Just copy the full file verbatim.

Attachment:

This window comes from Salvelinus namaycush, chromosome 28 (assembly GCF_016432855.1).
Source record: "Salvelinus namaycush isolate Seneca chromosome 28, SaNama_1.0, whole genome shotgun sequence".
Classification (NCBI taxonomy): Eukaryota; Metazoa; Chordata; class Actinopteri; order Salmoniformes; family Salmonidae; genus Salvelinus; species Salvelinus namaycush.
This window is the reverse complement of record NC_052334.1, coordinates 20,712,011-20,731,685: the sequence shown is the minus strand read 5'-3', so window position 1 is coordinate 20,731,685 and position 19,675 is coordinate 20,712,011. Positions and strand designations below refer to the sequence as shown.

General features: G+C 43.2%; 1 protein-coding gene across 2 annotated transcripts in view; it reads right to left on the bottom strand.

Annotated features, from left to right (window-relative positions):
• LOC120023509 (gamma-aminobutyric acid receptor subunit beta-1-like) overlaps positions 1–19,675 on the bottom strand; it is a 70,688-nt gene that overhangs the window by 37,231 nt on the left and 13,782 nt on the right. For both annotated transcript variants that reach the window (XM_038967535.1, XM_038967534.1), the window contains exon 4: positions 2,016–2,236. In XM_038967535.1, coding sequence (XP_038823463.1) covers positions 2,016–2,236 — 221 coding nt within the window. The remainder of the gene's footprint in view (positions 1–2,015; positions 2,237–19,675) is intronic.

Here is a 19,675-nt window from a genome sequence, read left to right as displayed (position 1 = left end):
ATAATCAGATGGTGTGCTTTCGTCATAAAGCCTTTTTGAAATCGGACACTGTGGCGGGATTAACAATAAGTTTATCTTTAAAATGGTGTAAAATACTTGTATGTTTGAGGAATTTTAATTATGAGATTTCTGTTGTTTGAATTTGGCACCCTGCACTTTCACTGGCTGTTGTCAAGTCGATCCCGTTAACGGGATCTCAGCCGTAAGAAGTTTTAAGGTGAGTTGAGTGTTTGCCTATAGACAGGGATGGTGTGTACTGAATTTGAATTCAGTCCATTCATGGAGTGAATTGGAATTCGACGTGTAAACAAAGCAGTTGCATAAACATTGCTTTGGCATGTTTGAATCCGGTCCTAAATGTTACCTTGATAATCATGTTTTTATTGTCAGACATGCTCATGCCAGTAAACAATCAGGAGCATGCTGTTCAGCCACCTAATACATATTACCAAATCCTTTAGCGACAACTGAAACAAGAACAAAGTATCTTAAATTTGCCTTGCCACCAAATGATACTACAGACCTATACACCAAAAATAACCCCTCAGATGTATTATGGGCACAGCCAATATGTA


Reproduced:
This window comes from Salvelinus namaycush, chromosome 28 (assembly GCF_016432855.1).
Source record: "Salvelinus namaycush isolate Seneca chromosome 28, SaNama_1.0, whole genome shotgun sequence".
Classification (NCBI taxonomy): Eukaryota; Metazoa; Chordata; class Actinopteri; order Salmoniformes; family Salmonidae; genus Salvelinus; species Salvelinus namaycush.
This window is the reverse complement of record NC_052334.1, coordinates 20,712,011-20,731,685: the sequence shown is the minus strand read 5'-3', so window position 1 is coordinate 20,731,685 and position 19,675 is coordinate 20,712,011. Positions and strand designations below refer to the sequence as shown.

General features: G+C 43.2%; 1 protein-coding gene across 2 annotated transcripts in view; it reads right to left on the bottom strand.

Annotated features, from left to right (window-relative positions):
• LOC120023509 (gamma-aminobutyric acid receptor subunit beta-1-like) overlaps positions 1–19,675 on the bottom strand; it is a 70,688-nt gene that overhangs the window by 37,231 nt on the left and 13,782 nt on the right. For both annotated transcript variants that reach the window (XM_038967535.1, XM_038967534.1), the window contains exon 4: positions 2,016–2,236. In XM_038967535.1, coding sequence (XP_038823463.1) covers positions 2,016–2,236 — 221 coding nt within the window. The remainder of the gene's footprint in view (positions 1–2,015; positions 2,237–19,675) is intronic.

Here is a 19,675-nt window from a genome sequence, read left to right as displayed (position 1 = left end):
ATAATCAGATGGTGTGCTTTCGTCATAAAGCCTTTTTGAAATCGGACACTGTGGCGGGATTAACAATAAGTTTATCTTTAAAATGGTGTAAAATACTTGTATGTTTGAGGAATTTTAATTATGAGATTTCTGTTGTTTGAATTTGGCACCCTGCACTTTCACTGGCTGTTGTCAAGTCGATCCCGTTAACGGGATCTCAGCCGTAAGAAGTTTTAAGGTGAGTTGAGTGTTTGCCTATAGACAGGGATGGTGTGTACTGAATTTGAATTCAGTCCATTCATGGAGTGAATTGGAATTCGACGTGTAAACAAAGCAGTTGCATAAACATTGCTTTGGCATGTTTGAATCCGGTCCTAAATGTTACCTTGATAATCATGTTTTTATTGTCAGACATGCTCATGCCAGTAAACAATCAGGAGCATGCTGTTCAGCCACCTAATACATATTACCAAATCCTTTAGCGACAACTGAAACAAGAACAAAGTATCTTAAATTTGCCTTGCCACCAAATGATACTACAGACCTATACACCAAAAATAACCCCTCAGATGTATTATGGGCACAGCCAATATGTA